Okay, I’m not so old that I actually remember Joanie Sommers singing “Come Alive! Your (sic) In the Pepsi Gen-er-ation!” (See video if you were born after 1950). But I do remember some of the great generational Pepsi campaigns that followed. Seriously, is there any brand more closely tied to generational marketing than Pepsi? So it is not a surprise that Pepsi would make a run at being the choice of this new generation.
It’s starting with the release of research dubbed the “Pepsi Optimism Project” or POP. The research made a big splash by announcing the self-fulfilling finding that Gen Y is more optimistic than other generations.
When asked to select words to describe how they feel, eight in 10 (81%) selected “hopeful” and two-thirds (65%) chose “optimistic.”But Millennials (57%) are also much more likely than Gen Xers (49%), Baby Boomers (38%), and Post-War Americans (27%) to report feeling “excited” about the future.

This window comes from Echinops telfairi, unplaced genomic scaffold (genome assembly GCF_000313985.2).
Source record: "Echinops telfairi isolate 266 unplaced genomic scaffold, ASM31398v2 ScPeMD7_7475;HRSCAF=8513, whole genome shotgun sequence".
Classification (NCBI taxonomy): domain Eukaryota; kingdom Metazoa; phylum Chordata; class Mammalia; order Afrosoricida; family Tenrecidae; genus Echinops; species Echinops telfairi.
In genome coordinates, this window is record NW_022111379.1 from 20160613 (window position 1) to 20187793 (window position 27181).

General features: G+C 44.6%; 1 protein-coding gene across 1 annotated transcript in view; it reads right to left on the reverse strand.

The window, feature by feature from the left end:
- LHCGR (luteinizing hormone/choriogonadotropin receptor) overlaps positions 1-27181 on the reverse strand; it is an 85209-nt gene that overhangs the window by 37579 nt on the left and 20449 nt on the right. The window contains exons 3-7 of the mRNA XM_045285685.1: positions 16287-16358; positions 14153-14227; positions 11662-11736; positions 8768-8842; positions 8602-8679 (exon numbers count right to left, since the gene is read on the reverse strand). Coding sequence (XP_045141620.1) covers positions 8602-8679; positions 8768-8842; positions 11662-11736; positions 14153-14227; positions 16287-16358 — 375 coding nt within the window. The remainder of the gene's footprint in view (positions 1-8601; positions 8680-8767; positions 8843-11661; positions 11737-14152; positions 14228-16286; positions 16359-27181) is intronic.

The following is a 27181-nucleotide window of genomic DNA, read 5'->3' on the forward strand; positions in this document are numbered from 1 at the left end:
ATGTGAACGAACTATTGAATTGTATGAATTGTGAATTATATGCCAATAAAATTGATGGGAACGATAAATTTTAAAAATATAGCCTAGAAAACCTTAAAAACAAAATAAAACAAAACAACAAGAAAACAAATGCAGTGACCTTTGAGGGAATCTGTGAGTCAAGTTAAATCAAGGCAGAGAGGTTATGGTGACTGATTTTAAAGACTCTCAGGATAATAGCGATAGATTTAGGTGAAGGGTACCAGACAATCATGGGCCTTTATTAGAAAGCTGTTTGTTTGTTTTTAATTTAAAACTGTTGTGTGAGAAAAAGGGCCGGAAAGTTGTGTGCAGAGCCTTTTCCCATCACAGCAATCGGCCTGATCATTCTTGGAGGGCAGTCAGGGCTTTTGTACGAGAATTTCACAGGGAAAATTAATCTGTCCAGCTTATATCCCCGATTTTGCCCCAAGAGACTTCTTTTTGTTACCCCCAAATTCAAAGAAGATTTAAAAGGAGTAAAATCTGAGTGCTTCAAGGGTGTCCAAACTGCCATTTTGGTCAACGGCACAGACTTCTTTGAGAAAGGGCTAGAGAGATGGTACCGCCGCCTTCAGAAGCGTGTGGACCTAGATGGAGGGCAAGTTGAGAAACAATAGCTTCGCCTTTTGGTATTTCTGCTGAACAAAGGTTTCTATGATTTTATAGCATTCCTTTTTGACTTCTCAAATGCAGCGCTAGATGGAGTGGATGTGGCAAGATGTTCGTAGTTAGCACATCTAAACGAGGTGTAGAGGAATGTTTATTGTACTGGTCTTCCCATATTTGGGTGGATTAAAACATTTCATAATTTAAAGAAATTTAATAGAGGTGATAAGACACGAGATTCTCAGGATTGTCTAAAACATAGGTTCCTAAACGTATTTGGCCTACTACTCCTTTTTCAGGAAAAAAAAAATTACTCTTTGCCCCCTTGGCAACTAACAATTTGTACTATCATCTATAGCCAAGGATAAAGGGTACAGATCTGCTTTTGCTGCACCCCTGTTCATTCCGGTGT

Astonishing. Who knew?! Roll out the PR machine.
But wait there’s more insight ahead:
When Millennials are asked how to describe their views of the word “change,” nearly all of them (95%) make positive associations. They most often associate “change” with the concepts of “new” (79%), “progress” (78%), “hope” (77%) and “excitement” (72%). They are less apt to make negative associations with the word change. “Uncertainty” (59%), “concern” (52%), “stress” (40%) and “loss” (26%) ranked at the bottom of the list of words that come to mind. Two-thirds of Millennials (67%) say that the election of Barack Obama as president is making them feel optimistic about the future of the country.
Someone better tell the Obama folks. Be sure to tell them that Millennials are also optimistic about their health, their career, their finances, even their romantic prospects.
With these kind of insights, I can’t wait to see the ads. According to Pepsi, we can expect a “significant, multiyear reinvestment in carbonated soft drinks” and the debut of a new advertising campaign “featuring a consistent theme of optimism that mirrors the current social climate”. Let’s hope that their research leads them someplace more exciting than a Pepsi and a smile (oops, that was the other brand). As I have written before, this generation has yet to embrace an ‘iconic’ brand, and no doubt Pepsi wants to be it. But it will take a special effort to break through to this generation, and I am betting that a retread of Obama’s campaign is not going to do it.